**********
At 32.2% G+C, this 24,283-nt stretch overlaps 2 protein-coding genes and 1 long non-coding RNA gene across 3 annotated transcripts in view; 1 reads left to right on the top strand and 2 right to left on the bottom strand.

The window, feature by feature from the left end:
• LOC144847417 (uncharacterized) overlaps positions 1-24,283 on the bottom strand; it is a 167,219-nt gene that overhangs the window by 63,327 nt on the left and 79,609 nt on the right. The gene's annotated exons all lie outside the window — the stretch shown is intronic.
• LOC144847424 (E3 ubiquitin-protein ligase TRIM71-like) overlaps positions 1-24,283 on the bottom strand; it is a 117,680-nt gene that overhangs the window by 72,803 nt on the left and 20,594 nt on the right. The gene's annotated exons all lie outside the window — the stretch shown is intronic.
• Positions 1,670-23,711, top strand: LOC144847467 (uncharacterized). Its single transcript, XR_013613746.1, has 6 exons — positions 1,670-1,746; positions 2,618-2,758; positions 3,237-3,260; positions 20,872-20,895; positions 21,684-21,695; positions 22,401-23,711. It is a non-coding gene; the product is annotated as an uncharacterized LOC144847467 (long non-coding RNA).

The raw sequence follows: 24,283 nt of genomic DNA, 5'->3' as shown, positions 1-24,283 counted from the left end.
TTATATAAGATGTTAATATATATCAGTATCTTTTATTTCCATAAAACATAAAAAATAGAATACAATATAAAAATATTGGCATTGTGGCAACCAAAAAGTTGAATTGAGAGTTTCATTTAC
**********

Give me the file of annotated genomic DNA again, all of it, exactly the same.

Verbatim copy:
At 32.2% G+C, this 24,283-nt stretch overlaps 2 protein-coding genes and 1 long non-coding RNA gene across 3 annotated transcripts in view; 1 reads left to right on the top strand and 2 right to left on the bottom strand.

The window, feature by feature from the left end:
• LOC144847417 (uncharacterized) overlaps positions 1-24,283 on the bottom strand; it is a 167,219-nt gene that overhangs the window by 63,327 nt on the left and 79,609 nt on the right. The gene's annotated exons all lie outside the window — the stretch shown is intronic.
• LOC144847424 (E3 ubiquitin-protein ligase TRIM71-like) overlaps positions 1-24,283 on the bottom strand; it is a 117,680-nt gene that overhangs the window by 72,803 nt on the left and 20,594 nt on the right. The gene's annotated exons all lie outside the window — the stretch shown is intronic.
• Positions 1,670-23,711, top strand: LOC144847467 (uncharacterized). Its single transcript, XR_013613746.1, has 6 exons — positions 1,670-1,746; positions 2,618-2,758; positions 3,237-3,260; positions 20,872-20,895; positions 21,684-21,695; positions 22,401-23,711. It is a non-coding gene; the product is annotated as an uncharacterized LOC144847467 (long non-coding RNA).

The raw sequence follows: 24,283 nt of genomic DNA, 5'->3' as shown, positions 1-24,283 counted from the left end.
TTATATAAGATGTTAATATATATCAGTATCTTTTATTTCCATAAAACATAAAAAATAGAATACAATATAAAAATATTGGCATTGTGGCAACCAAAAAGTTGAATTGAGAGTTTCATTTAC